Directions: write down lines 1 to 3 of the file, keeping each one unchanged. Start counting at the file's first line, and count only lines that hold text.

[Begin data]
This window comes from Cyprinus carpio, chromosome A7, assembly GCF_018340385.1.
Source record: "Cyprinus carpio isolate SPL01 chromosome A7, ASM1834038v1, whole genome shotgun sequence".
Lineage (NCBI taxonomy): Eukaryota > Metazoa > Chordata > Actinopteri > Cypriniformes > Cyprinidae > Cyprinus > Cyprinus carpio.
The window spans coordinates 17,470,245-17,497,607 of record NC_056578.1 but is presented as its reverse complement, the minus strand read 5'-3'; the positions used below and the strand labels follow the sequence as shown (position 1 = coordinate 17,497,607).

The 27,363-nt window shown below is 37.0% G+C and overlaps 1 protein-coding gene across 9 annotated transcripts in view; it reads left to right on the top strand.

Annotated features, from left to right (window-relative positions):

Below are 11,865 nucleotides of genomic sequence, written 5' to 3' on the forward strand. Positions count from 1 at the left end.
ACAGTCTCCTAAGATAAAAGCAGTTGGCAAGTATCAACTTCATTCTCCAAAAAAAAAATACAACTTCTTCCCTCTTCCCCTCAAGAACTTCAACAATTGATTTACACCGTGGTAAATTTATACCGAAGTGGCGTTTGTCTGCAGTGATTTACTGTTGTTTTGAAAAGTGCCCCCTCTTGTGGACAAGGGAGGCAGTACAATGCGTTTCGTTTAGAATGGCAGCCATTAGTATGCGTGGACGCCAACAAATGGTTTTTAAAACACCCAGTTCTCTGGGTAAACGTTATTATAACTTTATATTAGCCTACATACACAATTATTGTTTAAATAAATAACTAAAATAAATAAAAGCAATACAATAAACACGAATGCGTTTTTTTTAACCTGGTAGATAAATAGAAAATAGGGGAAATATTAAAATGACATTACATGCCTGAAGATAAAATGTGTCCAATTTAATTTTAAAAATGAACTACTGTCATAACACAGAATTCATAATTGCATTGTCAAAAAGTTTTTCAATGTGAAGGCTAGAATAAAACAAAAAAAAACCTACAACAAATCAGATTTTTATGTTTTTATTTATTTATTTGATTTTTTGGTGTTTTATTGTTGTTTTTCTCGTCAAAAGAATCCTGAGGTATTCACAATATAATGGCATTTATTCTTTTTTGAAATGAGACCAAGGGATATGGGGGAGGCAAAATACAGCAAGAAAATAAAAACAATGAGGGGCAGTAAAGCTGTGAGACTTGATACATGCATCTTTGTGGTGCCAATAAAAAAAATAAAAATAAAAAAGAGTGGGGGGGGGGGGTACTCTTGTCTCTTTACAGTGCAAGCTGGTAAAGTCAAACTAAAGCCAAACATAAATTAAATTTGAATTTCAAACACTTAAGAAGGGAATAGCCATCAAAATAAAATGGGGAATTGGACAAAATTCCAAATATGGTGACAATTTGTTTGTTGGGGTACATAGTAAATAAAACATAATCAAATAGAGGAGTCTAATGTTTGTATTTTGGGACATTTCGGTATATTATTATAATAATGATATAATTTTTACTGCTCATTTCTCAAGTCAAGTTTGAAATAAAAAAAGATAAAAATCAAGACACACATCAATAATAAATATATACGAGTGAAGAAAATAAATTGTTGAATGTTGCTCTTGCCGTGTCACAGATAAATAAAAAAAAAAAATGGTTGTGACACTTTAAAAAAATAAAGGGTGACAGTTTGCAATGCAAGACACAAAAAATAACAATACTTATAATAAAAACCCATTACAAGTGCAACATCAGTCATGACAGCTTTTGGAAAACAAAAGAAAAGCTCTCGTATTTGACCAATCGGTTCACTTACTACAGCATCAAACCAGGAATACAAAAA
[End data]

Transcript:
This window comes from Cyprinus carpio, chromosome A7, assembly GCF_018340385.1.
Source record: "Cyprinus carpio isolate SPL01 chromosome A7, ASM1834038v1, whole genome shotgun sequence".
Lineage (NCBI taxonomy): Eukaryota > Metazoa > Chordata > Actinopteri > Cypriniformes > Cyprinidae > Cyprinus > Cyprinus carpio.